Jun 7 2011
I’m not going to lie. I am no wizard when it comes to photo editing. Photoshop and its popular open source counterpart Gimp are not my forte. This is likely related to my below average talent in the world of art. People tend to gravitate in the direction of their aptitudes and thus artistic people are more likely to acquire photo editing skills. I have yet to demonstrate any marked talent in the pictorialization department leaving a widespread dearth of chef d’oeuvres in my wake. I’m just not good at art.
Managing websites has forced me to expand upon my lackluster talent at creating things that are presentationally pleasing. Almost every webpage has some kind of graphic embedded in them somewhere. From time to time I find myself adding layers and alpha layers to graphics. I most certainly have to crop and resize images to fit on a page. Or then occasionally I need to block out some information or add text. For the most part I can figure out these basic graphic editing tasks. It involves searching online for instructions and trying a finagling it until its right. I’ve always had trouble with photo editing software as I only use it when I have to.
Then I came across iPiccy. It’s a new online photo editing tool that is bound to take a significant portion of the market. It’s both intuitive to use and free. With it even lifelong amateurs such as myself can make professional styled edits.
The first you’ll notice about iPiccy is the same thing you’ll notice about all photo editing tools- the attractive demo pictures. These are invariably done by highly skilled professionals to show off the height of what the software can do. As most of us have experienced our own results will fall well short of the magazine ready demo pics we were advertised. Not so the case with iPiccy. Among other things it comes with a series of effects which can instantly and easily give your picture a professional finished look of your choosing. It was so easy I almost thought about recanting my lifelong position of being bad at art.
The basic flow is you can start with a fresh palette or import a picture. For importing it allows you to upload one from your hard drive, from a URL, or to take a shot from your webcam. Once selected you’re brought to a photo editing work station, much like the ones you’ve seen before. The difference is iPiccy’s is much easier to understand and work with. The section headings are Editor, Effects, Text, and Painter.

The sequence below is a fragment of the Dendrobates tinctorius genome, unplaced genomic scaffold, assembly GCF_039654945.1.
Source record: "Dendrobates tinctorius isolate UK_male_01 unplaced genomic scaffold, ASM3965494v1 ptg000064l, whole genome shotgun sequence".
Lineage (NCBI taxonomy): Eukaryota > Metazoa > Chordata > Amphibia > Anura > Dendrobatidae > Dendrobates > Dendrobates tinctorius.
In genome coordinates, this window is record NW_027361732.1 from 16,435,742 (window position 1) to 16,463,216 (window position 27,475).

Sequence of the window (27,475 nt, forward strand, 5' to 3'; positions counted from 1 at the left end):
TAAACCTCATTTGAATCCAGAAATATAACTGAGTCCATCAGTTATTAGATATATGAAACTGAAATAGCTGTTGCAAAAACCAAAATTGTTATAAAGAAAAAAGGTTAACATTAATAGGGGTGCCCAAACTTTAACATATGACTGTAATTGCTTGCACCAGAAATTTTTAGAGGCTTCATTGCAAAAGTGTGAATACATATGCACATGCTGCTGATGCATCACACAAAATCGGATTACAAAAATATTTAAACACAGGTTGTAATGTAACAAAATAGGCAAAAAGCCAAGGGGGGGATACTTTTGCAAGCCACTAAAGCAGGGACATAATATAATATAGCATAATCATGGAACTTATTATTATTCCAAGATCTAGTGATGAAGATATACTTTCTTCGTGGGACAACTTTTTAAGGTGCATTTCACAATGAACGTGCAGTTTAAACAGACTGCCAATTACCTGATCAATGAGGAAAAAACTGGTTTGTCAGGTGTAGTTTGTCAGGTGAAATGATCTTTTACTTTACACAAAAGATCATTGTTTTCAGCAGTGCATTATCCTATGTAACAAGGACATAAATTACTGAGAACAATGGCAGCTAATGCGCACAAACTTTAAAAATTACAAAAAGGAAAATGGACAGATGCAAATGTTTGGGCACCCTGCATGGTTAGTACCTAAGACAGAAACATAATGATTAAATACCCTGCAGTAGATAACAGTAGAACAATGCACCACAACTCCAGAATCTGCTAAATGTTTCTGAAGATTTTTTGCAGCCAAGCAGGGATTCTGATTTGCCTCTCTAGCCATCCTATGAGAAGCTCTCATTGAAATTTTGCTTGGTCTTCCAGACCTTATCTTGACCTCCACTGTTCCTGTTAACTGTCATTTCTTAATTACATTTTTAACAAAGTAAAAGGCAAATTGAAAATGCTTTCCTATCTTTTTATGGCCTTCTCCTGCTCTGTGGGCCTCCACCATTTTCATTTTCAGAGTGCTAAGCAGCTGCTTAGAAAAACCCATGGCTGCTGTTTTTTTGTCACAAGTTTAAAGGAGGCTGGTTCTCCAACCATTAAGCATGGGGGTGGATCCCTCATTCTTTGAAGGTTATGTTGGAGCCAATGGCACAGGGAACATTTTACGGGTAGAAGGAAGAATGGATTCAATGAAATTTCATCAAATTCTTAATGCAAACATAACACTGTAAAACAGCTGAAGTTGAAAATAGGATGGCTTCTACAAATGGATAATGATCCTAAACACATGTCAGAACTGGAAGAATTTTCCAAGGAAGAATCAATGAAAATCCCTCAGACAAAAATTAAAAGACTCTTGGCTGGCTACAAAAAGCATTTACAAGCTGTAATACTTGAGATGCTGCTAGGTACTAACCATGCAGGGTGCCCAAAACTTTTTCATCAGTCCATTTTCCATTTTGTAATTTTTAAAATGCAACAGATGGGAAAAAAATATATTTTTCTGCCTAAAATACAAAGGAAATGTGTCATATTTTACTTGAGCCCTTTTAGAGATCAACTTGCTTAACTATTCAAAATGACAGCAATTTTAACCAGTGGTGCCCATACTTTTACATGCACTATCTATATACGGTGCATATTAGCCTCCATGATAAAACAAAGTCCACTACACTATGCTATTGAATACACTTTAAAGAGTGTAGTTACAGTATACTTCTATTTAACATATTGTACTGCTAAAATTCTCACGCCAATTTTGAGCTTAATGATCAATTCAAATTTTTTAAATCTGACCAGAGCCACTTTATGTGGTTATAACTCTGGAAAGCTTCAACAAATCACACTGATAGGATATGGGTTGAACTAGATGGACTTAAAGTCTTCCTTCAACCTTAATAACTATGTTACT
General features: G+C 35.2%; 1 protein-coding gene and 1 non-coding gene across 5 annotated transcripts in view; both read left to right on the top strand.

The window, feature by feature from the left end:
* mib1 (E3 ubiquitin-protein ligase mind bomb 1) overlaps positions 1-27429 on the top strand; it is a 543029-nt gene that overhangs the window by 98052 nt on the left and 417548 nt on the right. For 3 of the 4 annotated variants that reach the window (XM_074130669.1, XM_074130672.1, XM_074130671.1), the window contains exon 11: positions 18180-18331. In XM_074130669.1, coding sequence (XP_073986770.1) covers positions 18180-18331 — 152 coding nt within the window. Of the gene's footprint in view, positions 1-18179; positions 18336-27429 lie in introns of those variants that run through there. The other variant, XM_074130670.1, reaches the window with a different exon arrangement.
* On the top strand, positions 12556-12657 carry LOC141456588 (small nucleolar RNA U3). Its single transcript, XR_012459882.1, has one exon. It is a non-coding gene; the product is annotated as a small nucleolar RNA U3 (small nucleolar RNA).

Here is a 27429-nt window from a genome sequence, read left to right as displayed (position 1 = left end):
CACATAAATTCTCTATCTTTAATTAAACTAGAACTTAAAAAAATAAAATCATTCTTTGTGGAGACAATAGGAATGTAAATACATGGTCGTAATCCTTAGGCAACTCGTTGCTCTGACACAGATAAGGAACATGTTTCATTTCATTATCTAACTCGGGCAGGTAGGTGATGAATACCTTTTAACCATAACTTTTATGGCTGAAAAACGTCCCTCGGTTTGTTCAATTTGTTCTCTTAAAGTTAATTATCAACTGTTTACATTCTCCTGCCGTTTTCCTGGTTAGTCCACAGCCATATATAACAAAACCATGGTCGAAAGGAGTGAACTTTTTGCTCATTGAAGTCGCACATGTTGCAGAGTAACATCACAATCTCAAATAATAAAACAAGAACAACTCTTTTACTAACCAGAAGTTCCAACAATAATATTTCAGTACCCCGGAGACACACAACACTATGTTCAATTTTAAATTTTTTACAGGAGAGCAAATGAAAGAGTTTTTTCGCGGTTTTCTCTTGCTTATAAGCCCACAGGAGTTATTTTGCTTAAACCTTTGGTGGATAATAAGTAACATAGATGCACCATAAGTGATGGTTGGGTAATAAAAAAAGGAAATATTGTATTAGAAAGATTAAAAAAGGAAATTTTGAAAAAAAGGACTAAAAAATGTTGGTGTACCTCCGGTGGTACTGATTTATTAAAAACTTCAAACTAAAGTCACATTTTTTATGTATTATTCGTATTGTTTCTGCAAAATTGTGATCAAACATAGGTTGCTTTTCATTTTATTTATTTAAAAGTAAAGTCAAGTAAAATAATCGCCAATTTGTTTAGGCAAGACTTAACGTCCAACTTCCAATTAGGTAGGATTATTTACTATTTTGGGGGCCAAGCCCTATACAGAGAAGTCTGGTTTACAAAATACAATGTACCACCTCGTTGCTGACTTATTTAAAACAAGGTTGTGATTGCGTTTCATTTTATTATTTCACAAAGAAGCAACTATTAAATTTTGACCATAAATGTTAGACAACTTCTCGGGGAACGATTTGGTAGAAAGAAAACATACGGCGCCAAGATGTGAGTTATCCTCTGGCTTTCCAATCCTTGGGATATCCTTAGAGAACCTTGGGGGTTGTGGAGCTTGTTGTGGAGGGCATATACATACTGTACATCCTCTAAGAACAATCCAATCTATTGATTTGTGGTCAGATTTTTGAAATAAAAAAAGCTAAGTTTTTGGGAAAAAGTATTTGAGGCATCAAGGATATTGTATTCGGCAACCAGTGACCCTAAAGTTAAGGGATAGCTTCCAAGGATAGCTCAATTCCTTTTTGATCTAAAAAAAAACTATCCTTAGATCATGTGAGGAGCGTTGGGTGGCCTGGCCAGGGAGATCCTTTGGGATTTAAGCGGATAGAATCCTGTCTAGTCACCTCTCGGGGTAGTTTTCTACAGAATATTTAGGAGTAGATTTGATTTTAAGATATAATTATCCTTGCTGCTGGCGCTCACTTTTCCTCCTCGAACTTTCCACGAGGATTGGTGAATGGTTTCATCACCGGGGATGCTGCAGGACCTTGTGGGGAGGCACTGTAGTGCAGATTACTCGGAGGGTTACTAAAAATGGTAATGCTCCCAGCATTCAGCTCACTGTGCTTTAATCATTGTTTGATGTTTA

The Editor allows you to do such things as resizing, cropping, and rotating. Then you can make adjustments including contrast, or fix image. An example of the fix image tool is displayed below. Then you can add color tones such as black & white, invert, or color tint. Next there are filters including sharpen or blur. Finally there are frames which are anything from shadows, to rounded corners, to a solid border. Now one thing I noticed and immediately appreciated about all these is it gives you full control over the edits. By clicking on one it makes the change to the image but it has an apply or cancel button. You can quickly click down the list to see the changes and only apply the ones you like. Many of the options have sliders so you can further customize the edits.
Effects tend to be more dramatic changes such as applying a pop art or old photo look to your image. What would take a real graphic designer hours can be done in a matter of seconds. There’s a great variety but it only takes a few minutes to check them out.
The Text section is self explanatory. It comes with a number of fonts which can be used to create titles, watermarks, or anything else you’d like. It comes with fade, color, blending modes, and some other options. The final result can be moved, rotated, or resized as you would like.
And then the last section is my old nemesis, the Painter. Here’s where you’re given a selection of paintbrushes, a palette of colors, and a canvas to work with. You can add lines, shapes, burns, dodges, and sponges, along with the pencil and paintbrush tool. In a matter of seconds I took my rather attractive practice image and completed destroyed it. I was forced to rescind my newfound proclamation of having art talent and revert back to more technical exploits. My saving grace was the history panel. Every edit you make is recorded and you can go back to them at any time. This is specific to the Painter section. There’s also a global undo and redo button to retract any other changes.
iPiccy is a phenomenal photo editing tool. It is the easiest way I’ve found to make professional level edits. From hardened Photoshoppers to novices like myself, iPiccy is the easiest way to edit your images.